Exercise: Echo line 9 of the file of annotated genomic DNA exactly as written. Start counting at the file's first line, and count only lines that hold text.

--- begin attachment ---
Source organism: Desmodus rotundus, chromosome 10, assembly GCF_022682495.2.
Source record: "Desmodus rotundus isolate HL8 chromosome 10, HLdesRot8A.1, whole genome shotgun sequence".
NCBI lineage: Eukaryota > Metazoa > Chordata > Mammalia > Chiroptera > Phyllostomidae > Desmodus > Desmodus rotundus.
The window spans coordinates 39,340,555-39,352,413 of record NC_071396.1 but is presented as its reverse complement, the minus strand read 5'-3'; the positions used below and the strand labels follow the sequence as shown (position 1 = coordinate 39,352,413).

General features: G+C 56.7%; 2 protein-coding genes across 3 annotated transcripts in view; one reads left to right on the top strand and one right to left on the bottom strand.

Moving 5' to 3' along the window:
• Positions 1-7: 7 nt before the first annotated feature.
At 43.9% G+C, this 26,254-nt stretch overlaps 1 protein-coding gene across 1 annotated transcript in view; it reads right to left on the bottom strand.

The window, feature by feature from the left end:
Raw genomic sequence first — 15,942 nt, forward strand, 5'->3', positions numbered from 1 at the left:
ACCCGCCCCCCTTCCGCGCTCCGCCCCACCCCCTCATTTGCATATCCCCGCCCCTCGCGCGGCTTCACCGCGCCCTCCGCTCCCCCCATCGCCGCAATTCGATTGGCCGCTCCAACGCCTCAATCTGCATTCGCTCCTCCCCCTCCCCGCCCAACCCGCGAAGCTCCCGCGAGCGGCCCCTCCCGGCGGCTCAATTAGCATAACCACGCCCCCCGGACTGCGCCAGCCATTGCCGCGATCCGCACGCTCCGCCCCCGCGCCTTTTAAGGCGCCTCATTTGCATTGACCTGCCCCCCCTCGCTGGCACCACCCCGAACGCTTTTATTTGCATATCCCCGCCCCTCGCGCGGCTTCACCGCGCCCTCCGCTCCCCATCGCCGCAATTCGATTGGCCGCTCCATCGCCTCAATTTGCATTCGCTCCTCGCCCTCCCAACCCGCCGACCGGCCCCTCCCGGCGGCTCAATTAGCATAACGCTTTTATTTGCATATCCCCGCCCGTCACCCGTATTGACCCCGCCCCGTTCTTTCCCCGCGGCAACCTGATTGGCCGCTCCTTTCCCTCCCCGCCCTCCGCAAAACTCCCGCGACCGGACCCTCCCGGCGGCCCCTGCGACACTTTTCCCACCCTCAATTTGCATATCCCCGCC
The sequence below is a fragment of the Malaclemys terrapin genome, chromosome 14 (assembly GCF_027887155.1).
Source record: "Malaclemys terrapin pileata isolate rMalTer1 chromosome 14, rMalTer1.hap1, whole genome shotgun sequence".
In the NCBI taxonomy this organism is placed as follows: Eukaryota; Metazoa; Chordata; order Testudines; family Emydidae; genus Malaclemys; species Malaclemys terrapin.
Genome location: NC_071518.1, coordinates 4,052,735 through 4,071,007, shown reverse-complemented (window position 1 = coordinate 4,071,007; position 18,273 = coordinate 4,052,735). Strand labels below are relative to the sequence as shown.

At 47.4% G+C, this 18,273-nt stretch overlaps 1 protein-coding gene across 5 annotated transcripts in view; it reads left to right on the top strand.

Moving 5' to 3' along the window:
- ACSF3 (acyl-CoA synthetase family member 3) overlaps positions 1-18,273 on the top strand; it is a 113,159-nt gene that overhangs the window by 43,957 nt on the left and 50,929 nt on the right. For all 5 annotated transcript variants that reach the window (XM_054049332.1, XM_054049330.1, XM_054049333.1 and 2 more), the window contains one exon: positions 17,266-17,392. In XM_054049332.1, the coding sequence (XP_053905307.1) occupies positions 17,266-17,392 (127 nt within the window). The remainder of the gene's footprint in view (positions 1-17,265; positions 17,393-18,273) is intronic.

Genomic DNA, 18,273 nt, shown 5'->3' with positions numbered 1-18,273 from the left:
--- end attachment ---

The window, feature by feature from the left end: